Last weekend, Kim and I moved from casually browsing RVs to searching in earnest. We spent much of Friday and Saturday touring coaches, both used and new, trying to learn more about what we do and don’t want in a rig.
Part of the problem is that everything is theoretical at this point. Neither of us has extensive RV experience — in fact, I have zero RV experience — so there’s no way for us to make a decision grounded in reality. “This is tough for me,” I said on Saturday. “You know how I wrestle with perfection. How can we can possibly make a perfect decision?”
“We can’t,” Kim said, “and you shouldn’t try.”
She’s right, of course. I have to let go of the idea that we’re going to find the “perfect” RV. It’s not going to happen. We won’t even really know what we want until we’ve bought one and used it for a week or two. Still, I’m scared of making a bad decision.
But we have to start somewhere, right?
Our first stop on Friday afternoon was a consignment lot. We visited “Steve and Sons” out on 82nd Avenue to look at a 37-foot Class A 1998 Fleetwood “Bounder” ($21,500 and 51,000 miles) that I saw listed on Craigslist.
We didn’t like the Bounder, but we did like the little 30-foot Winnebago (a “Minnie Winnie”) sitting next to it. It was in our price range ($37,000) and relatively new (2003 and 33,000 miles). Plus the layout looked great and the quality seemed good — as far as we could tell.
Next, we dashed off to meet Sam and Donna. This couple is selling a 38-foot Class A Newmar Kountry Star. Their coach is gorgeous and in great condition. Plus, their price is reasonable: $27,000 (and 49,000 miles). In fact, they probably had the best price we saw all weekend. The problem? Well, 38 feet is a lot of feet. Driving the Kountry Star really is like driving a bus.
Plus, the Kountry Star had a problem. While we were chatting with Sam and Donna, I noticed that something seemed…wrong. There was some discoloration on the ceiling. When I poked a ceiling tile, we found out why. The sagging tile seeped water down my arm. Sam went outside and climbed onto the roof, where he was shocked to find the cover to the air conditioner had blown away. Yikes. Water had been collecting in the attic. (Turns out this wasn’t an act of god. A prowler had been trying to break into RVs at the lot where this was stored. They caught him, but not before he damaged several vehicles.)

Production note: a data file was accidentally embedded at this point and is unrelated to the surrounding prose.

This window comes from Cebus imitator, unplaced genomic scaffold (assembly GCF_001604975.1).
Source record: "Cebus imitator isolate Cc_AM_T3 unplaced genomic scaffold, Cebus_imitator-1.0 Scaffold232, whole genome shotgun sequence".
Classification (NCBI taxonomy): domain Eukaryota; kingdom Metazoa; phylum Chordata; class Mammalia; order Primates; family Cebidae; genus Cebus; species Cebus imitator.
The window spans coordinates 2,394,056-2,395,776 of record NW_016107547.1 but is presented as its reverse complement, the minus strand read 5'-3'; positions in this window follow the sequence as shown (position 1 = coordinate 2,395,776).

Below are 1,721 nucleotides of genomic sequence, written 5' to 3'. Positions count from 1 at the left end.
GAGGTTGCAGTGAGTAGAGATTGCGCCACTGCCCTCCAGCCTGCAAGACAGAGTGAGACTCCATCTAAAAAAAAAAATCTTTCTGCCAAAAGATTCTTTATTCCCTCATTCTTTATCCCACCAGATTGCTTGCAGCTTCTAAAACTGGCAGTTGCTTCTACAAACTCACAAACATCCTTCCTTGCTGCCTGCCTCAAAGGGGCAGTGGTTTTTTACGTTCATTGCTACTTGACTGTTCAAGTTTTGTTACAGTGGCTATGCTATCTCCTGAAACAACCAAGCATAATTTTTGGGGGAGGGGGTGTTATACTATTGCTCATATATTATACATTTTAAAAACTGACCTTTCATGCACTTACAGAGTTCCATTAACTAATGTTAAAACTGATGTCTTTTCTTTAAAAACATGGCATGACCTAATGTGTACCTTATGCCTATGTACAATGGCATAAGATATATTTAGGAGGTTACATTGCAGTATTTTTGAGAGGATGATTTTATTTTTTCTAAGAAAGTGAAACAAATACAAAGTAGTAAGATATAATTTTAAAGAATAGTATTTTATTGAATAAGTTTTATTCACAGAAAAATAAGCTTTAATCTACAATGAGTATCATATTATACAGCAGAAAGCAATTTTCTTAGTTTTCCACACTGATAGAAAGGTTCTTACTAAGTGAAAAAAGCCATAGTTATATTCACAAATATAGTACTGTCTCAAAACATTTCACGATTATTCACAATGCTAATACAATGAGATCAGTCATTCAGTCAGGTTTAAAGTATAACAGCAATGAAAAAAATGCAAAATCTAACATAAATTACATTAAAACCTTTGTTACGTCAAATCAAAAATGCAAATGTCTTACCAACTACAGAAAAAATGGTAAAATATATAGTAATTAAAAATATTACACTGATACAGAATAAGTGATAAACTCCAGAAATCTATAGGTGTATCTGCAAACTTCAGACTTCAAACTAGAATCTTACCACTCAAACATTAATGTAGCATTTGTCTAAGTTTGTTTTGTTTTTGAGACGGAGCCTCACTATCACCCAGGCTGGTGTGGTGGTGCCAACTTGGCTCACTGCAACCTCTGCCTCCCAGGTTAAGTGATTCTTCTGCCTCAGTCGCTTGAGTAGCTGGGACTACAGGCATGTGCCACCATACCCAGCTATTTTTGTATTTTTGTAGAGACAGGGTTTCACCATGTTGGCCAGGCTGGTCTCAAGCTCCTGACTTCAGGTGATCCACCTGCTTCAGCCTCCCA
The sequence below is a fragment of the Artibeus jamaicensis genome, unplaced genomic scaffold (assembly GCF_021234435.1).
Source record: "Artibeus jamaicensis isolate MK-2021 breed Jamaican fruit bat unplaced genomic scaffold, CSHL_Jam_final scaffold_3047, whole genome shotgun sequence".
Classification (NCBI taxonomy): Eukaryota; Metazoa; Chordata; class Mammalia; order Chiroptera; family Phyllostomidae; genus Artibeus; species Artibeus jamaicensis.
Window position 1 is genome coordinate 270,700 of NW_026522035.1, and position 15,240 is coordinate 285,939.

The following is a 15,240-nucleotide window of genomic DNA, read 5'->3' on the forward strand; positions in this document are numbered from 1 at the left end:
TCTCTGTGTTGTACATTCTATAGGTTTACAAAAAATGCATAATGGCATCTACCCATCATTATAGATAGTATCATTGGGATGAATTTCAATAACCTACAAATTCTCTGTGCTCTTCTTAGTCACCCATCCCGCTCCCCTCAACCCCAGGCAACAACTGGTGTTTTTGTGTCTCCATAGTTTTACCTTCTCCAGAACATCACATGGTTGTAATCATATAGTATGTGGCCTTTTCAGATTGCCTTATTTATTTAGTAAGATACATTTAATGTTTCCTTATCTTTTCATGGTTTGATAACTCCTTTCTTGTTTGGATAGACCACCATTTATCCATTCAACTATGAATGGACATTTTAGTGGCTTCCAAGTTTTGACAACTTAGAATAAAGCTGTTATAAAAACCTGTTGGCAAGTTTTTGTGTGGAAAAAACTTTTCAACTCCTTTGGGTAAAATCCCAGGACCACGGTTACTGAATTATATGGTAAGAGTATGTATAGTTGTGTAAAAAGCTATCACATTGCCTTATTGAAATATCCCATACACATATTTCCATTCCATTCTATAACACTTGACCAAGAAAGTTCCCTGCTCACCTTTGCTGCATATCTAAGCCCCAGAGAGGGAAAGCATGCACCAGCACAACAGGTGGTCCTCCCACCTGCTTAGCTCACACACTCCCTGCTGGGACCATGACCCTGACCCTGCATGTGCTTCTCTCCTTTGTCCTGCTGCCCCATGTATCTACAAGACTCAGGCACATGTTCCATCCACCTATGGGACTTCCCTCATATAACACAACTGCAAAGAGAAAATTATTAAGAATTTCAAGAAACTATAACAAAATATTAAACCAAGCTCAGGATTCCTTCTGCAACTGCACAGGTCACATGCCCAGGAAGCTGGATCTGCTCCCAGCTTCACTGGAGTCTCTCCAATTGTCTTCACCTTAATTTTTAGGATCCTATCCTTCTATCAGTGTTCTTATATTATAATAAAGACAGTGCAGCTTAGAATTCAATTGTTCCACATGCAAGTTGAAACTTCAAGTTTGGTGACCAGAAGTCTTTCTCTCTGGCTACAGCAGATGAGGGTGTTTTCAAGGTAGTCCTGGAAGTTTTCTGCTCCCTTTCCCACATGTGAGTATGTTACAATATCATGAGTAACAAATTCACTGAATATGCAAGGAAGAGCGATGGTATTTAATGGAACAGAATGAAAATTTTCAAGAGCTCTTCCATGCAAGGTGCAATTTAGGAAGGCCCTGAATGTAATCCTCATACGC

To finish our Friday, Kim and I drove out to Sandy to look at a couple of used RV lots. Nothing really struck our fancy, though. RV lots tend to take in only recent models, and they mark them up by outrageous amounts. (It’s not uncommon to find an RV at a dealer for $10,000 to $15,000 more than you can find it from a private party.)
On Saturday morning, we drove to Vancouver to look at two used RVs.
- The first was a 29-foot 1996 Gulfstream Sun Voyager with 53,000 miles for $26,000. This Class A wasn’t bad — and we liked the owner — but it just didn’t seem to be a good fit for us.
- The second was a 30-foot 1996 Gulfstream Conquest LE with 25,000 miles for $20,000. This Class B seemed ragged around the edges. Plus, the price seemed high.
We met the owner of the Gulfstream Conquest in the corner of a Costco parking lot. He offered to let us take the rig for a spin, and we accepted. I drove the RV around local surface streets — my first time behind wheel of any recreational vehicle. It wasn’t bad. It felt like driving a U-Haul.
Next, we dashed down to Tigard to meet a fellow with a 28-foot 2004 Fleetwood Tioga. This was a beautiful coach in tip-top condition. Plus, the owner seemed like a nice guy. But he’d purchased the unit new from a dealer three months ago, so his asking price was high ($40,000 and 29,000 miles). We like this vehicle, but not at this price.
By now, we’d honed in on what we think we want. We want a class C RV (for a number of reasons, Kim’s not keen on the bus-like class A profile) between 28 and 32 feet. At this length, we’d get a back bedroom that separates from the front end of the vehicle, which would allow for one person to sleep while the other read or wrote or cooked. Based on our budget, that probably puts us in the 1998 to 2004 range.
After a quick stop to taste some sparkling wine, we visited another RV dealer. We were severely unimpressed with the options, so we returned to the place we’d started. We drove back to Steve and Sons to look at the Minnie Winnie we’d liked on Friday.
We spent half an hour examining the vehicle, and there’s no doubt we like it. But a couple of things happened that really turned us off from the dealer.
First, we had called to say that we wanted to test-drive the vehicle. But when we reached the lot, it was buried behind several other trucks and RVs. No effort had been made to allow us to run the rig. The obvious question was, “Why not?”
Next, we were under the impression that the dealership was selling consigned vehicles. That’s not the case. The salesman confided that the dealership places ads on Craigslist in the “for sale by owner” section because they think people will trust the ads more. But they’re not for sale by owner. Nor are they consigned. The RVs are bought at auction and then put on the lot. Whoa… Huge red flags!
Kim and I decided to call it a day. We headed home (well, actually we headed to a champagne bar) better-educated but no closer to purchasing an RV. After a weekend of RV shopping, I’ve let go of my need to find the perfect coach. But I’d dearly love to find a quality rig at a reasonable price.